An Interview with Helga Smith Servas Traveller Marathon Runner and Conqueror of Mount Kilimanjaro

I had a chance to meet Helga recently at the Servas Conference that I covered in Vancouver. Once you read Helga's story you'll realize why she has been included in a recent book called "Women Who Rock", featuring the stories of women who have made outstanding contributions to business, sports or community endeavours.Originally from East Germany, Helga escaped to the West in 1963 and came to New York City a few years later.

Without much help, she raised three children, completed a university degree and successfully established herself in the United States.Helga has volunteered for a variety of non-profit organizations, inspired others to get active by running marathon races and climbed Mount Kilimanjaro to raise funds to help African women start their own small businesses. Here is Helga's fascinating story:.1. Please tell us about your background. Where are you from, where did you grow up?.

I grew up in a country that does not exist anymore, East Germany. Life was not much fun after WWII and it did not improve when the communists took over in 1948. Since I lived close to West Berlin, there was the constant reminder that life can be different. In those of us, who were not willing to resign ourselves to the limitations of the communist regime, it fostered a rebellion and the urge to throw off the chains.2. You left East Germany in 1963, 2 years after the Berlin Wall was erected.

Please tell us about your escape from East Germany.When the Wall was built it became nearly impossible to leave the country. If caught, the penalty for escaping from East Germany at the time was 6 years in prison.

But I was single with no binding obligations, so I was willing to take a chance. I scouted out several possibilities and finally got onto a train which passed locked thru East Germany, stopped in East Berlin to let on foreigners and went to West Berlin before being locked again for the second passage thru East Germany to West Germany. I hid in the train and saw the border police passing by inches away from me. Destiny must have been on my side because the police did not detect me and I made it to West Berlin.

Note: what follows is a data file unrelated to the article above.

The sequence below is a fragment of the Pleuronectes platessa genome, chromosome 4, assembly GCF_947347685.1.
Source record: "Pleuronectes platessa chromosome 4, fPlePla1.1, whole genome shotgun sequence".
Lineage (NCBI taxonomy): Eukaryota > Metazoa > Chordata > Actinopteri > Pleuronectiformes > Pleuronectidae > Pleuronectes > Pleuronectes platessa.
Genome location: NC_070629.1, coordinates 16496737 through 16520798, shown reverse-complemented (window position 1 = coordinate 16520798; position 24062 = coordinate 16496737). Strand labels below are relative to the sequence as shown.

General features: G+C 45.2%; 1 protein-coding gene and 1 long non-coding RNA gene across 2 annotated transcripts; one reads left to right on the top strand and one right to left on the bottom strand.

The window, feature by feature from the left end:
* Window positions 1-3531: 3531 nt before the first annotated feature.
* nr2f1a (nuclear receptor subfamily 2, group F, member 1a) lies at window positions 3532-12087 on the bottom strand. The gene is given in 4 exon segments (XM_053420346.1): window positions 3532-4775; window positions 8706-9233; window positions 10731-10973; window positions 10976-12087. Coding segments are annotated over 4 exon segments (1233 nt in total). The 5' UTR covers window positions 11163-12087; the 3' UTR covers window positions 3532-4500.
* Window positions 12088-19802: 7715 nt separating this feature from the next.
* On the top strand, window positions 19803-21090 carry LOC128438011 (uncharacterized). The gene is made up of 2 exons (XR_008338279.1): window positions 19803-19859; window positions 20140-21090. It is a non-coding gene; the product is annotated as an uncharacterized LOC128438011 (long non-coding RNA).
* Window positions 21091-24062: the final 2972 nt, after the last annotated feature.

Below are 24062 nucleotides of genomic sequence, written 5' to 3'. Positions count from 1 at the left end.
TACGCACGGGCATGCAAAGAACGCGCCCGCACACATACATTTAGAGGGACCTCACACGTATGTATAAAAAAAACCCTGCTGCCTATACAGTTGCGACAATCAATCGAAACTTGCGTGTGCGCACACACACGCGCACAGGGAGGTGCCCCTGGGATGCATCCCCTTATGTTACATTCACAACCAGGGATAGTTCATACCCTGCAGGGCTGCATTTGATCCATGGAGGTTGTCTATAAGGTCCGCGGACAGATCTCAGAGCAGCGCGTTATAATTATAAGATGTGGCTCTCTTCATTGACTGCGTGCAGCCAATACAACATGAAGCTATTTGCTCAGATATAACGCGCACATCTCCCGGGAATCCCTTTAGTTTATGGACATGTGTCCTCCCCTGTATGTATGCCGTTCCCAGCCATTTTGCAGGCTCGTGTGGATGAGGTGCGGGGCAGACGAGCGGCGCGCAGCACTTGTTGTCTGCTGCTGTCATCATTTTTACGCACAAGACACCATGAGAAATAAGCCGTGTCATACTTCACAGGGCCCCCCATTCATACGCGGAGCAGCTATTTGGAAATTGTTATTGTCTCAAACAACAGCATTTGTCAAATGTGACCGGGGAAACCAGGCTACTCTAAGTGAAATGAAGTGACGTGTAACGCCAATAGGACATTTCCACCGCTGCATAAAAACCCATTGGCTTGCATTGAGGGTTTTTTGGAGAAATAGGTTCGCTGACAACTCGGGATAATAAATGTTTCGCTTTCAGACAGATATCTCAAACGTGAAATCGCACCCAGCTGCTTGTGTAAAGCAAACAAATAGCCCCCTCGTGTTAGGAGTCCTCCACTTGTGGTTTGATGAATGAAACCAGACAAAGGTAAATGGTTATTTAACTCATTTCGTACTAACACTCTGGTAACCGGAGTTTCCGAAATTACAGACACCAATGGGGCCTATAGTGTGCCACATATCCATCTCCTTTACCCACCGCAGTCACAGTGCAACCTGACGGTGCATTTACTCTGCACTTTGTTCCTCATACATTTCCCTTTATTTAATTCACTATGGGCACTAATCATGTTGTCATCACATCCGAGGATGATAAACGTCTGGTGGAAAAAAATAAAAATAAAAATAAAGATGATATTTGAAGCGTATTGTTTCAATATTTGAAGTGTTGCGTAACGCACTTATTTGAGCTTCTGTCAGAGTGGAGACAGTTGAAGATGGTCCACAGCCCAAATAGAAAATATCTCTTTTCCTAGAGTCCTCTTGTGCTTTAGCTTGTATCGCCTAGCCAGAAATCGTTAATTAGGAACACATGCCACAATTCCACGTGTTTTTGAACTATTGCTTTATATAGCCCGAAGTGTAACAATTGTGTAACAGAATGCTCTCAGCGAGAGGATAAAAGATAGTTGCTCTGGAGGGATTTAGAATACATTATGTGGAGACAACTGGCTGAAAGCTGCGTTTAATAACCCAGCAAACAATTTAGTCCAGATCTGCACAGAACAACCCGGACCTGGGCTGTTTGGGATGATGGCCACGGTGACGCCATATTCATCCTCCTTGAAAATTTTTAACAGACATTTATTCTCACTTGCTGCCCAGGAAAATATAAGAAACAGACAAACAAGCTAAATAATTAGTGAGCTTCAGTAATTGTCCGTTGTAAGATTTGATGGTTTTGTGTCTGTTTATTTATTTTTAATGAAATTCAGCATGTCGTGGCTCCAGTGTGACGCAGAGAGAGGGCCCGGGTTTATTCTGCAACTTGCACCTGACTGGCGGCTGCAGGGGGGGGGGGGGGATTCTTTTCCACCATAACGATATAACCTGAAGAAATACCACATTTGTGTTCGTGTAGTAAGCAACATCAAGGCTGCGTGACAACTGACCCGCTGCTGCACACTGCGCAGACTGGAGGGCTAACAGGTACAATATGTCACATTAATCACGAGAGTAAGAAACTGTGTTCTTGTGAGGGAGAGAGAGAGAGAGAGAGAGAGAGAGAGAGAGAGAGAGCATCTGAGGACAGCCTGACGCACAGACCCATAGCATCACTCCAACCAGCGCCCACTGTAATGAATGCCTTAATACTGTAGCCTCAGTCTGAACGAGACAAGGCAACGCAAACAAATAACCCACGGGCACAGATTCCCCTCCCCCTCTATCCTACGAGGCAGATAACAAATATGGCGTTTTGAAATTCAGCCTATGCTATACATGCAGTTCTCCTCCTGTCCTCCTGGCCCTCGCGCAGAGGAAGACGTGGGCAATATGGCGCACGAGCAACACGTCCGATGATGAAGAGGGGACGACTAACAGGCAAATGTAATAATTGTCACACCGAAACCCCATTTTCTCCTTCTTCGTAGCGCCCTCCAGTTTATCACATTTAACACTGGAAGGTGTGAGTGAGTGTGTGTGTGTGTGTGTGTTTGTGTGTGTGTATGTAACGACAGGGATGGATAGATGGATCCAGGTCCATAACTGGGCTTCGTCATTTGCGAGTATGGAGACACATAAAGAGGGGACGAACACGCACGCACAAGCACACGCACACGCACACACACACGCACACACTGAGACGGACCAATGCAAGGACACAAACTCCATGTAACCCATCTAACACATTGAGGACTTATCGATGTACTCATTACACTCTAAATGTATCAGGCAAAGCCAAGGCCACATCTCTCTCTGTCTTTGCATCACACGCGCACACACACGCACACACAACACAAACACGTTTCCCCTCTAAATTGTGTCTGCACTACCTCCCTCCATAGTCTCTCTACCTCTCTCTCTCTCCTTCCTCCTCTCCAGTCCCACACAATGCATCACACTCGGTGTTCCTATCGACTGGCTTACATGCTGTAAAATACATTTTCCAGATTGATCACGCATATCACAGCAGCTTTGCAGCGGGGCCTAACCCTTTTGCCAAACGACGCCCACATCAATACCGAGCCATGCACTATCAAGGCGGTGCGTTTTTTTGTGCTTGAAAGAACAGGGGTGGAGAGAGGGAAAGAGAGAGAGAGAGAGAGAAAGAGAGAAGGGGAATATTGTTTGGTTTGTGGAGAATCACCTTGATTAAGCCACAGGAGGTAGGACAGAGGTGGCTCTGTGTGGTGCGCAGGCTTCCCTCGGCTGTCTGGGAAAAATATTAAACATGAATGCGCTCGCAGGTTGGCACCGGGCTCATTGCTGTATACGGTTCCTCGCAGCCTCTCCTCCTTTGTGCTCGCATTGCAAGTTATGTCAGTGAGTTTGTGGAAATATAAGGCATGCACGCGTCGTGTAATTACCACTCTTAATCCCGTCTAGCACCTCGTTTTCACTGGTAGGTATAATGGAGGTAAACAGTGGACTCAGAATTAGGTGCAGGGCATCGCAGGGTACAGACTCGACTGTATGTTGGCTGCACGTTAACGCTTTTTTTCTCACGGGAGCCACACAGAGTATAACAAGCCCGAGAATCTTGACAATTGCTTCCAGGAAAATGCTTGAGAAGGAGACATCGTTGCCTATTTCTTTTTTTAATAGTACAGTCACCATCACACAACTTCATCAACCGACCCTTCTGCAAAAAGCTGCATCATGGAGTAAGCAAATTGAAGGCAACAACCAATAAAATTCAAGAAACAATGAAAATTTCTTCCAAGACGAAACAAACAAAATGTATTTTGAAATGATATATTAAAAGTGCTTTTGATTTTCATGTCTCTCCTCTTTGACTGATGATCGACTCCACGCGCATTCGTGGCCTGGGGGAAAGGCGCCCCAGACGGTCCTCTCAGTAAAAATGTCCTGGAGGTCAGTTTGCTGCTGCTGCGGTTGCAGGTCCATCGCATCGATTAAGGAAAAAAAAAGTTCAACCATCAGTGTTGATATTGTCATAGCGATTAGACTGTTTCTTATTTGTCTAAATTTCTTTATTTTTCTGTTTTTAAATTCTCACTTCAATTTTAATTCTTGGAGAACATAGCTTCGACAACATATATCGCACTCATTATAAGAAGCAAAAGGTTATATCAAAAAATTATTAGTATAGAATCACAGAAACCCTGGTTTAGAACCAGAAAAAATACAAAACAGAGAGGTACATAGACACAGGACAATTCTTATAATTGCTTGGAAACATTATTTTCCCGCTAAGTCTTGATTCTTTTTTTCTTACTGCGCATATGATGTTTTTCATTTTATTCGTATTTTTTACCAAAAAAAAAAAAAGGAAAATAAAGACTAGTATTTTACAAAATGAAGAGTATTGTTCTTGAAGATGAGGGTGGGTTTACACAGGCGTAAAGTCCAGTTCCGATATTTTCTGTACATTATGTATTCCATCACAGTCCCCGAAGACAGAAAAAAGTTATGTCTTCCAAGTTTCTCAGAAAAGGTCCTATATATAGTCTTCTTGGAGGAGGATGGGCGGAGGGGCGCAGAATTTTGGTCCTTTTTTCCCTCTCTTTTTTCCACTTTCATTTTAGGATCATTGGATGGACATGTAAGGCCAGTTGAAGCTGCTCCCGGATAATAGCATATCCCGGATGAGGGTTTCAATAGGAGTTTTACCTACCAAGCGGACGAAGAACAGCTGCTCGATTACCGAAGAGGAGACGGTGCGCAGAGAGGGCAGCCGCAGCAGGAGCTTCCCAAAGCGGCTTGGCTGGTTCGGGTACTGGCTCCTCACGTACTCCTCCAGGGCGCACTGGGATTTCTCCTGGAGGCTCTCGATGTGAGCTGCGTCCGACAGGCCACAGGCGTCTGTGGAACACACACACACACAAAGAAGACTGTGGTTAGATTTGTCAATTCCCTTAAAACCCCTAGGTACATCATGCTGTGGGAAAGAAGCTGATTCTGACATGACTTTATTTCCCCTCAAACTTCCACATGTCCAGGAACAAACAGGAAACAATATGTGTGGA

The beginning in West Berlin was not easy since I had nothing, knew nobody and the official help offered was barely enough to get one outfit to go on a job search. Well, I did get a job, found an apartment and basically was on my way.3. A few years after you left East Germany you came to the United States, to New York City. Please tell us about the first few years in the United States.Now that I was free to make my own decisions, the opportunity arose to come to the United States.

The fact that I did not speak any English did not deter me. Indeed, it did make it a bit more difficult, but challenges are there to make us grow. I took a job as a domestic, learned English as quickly as I could, made friends and a year later started working in an office. Soon after, I married an American and we had three children during the next five years. By that time my husband decided he did not want a family after all and I was single again. Life became challenging once more.

To feed the children, I had to go on welfare for a while. But I also attended school, and as soon as I had an associate degree I started to work again. This time I took a job at a major financial institution and stayed with them for more than 20 years in a variety of positions. Along the way I acquired specialized computer skills that allowed me to support my children thru college. My daughter graduated from Harvard Law School and works for International Development. My son attended Fordham University and lives in New York with his Ecuadorian wife.

Both of them are recognized and respected graffiti artists, famous for murals in their neighborhood, the City and around the world.4. How and when did you hear about Servas? What countries have you traveled to through Servas? How many people from what countries have you hosted? In your opinion, what is special about traveling through Servas?.